Along the way we did encounter some problems. For some reason the bees did not build their combs straight down from the top bars. On some bars they built multiple "sheets" of comb at a slanted angle. You can see that in the closeup picture below. There really should just be one comb per bar. This sort of messed things up because we were not able pull the bars straight up and out. The crooked "sheets" of comb needed to be cut because they were stuck together in places. In the process we had some loss of life and honey. Very frustrating.
Why are the bees building crooked comb? Any beekeepers out there? Could it be because the hive itself is not sitting straight on the ground - but slightly angled? My husband rested the hive on a couple of benches from an old picknick table.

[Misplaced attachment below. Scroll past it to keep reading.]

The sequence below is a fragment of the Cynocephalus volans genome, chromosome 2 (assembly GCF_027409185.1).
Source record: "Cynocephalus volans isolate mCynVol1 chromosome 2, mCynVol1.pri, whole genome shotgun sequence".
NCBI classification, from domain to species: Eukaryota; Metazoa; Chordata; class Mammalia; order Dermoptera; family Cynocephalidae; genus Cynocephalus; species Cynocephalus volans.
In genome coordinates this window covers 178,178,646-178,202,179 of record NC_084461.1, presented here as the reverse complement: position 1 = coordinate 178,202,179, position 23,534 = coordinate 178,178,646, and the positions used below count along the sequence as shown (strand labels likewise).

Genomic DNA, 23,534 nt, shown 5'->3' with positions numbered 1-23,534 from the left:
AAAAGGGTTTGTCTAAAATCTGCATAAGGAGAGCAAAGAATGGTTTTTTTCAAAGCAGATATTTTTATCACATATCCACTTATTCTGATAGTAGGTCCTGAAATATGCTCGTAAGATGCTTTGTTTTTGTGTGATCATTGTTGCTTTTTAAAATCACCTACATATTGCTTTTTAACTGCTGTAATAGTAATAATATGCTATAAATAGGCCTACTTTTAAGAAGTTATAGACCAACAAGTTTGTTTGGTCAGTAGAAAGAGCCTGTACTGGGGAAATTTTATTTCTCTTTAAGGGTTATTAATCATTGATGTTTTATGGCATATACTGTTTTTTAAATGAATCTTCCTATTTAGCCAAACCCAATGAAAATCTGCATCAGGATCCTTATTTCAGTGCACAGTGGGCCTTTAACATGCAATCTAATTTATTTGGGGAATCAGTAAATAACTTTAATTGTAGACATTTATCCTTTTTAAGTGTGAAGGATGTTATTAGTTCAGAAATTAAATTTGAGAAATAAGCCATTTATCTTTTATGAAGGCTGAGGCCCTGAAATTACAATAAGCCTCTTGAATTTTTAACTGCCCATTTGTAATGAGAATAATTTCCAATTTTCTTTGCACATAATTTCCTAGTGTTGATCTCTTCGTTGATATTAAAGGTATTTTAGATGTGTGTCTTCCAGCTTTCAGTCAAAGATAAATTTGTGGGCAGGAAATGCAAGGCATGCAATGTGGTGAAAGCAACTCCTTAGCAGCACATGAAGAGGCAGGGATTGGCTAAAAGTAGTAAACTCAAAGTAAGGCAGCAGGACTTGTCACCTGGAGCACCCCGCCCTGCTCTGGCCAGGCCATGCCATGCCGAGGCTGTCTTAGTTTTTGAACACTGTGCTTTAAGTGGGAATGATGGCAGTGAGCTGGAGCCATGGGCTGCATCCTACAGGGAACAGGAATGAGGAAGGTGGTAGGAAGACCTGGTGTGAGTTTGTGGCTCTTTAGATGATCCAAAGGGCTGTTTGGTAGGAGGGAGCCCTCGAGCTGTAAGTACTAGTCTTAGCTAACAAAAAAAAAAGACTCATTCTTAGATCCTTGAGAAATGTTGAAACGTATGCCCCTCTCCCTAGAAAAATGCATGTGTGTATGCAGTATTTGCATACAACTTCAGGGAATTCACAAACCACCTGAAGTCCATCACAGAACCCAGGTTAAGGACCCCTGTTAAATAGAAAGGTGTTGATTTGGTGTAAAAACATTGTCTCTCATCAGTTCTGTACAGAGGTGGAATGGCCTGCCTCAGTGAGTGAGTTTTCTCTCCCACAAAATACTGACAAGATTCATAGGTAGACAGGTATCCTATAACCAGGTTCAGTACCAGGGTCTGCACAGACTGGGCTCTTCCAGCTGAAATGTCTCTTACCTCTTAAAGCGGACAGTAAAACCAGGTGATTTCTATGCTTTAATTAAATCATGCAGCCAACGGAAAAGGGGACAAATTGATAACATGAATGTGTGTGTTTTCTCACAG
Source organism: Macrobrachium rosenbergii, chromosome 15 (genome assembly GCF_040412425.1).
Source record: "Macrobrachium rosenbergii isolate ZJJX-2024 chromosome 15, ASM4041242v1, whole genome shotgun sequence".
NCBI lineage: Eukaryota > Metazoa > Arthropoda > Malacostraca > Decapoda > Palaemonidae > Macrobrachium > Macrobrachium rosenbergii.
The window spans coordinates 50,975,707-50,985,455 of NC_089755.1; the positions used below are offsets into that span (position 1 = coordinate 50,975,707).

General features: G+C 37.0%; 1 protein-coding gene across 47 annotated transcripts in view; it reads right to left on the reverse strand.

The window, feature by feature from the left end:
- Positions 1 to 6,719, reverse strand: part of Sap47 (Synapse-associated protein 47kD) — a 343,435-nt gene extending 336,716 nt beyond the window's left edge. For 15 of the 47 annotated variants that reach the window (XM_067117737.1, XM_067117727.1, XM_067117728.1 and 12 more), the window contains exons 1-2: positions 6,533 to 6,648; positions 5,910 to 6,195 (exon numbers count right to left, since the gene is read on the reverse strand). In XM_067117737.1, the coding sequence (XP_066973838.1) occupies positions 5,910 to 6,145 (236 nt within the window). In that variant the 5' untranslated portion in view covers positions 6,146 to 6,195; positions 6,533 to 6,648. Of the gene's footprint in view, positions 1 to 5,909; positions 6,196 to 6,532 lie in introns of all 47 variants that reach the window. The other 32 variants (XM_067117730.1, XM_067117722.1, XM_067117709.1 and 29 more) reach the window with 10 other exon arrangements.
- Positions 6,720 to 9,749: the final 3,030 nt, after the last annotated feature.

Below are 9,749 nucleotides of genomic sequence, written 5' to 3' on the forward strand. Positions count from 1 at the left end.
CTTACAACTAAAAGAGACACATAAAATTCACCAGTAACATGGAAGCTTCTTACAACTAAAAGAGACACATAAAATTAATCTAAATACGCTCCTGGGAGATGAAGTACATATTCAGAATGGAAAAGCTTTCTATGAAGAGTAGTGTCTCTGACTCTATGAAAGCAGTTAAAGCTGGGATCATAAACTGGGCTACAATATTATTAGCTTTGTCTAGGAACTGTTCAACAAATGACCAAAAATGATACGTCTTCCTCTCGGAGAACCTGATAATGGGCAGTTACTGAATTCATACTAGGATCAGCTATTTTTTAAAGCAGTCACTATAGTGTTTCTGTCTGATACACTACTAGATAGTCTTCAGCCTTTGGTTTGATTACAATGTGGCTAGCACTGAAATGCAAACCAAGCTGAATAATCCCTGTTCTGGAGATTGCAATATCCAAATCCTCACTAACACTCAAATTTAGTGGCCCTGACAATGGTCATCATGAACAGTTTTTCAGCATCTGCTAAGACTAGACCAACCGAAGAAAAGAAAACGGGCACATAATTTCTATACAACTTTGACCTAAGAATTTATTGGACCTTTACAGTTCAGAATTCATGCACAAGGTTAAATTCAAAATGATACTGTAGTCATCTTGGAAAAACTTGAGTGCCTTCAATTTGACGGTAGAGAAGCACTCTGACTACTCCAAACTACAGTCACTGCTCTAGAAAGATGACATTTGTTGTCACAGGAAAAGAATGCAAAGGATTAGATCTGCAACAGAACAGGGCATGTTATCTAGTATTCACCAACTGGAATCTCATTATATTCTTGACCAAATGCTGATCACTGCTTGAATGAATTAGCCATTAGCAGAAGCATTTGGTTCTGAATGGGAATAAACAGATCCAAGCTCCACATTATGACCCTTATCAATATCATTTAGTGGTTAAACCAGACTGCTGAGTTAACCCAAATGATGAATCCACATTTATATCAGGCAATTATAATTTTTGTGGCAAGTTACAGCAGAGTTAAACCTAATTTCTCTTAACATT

In the other closeup you can see some unfinished honeycomb. The cells are not closed or capped off. Apparently the bees decide when the honey is at it's best and put a lid on. We opened the hive twice over the last five months. I only have pictures from the first event.
The uncapped honey was not very sweet and as tasty as the final product. The last time we opened the hive we got a few beautiful chunks of the most delicious honey comb. We did not take a lot. We want our pets to be able to survive the winter and continue their happy life in our backyard. We got ONE precious jar we will savor down to the last drop over the next few weeks.
Plus, I got some wonderful beeswas to seal the wood buttons for my doll clothes. I love our new pets. They stung only twice. Luckily the kids and I got off scott free...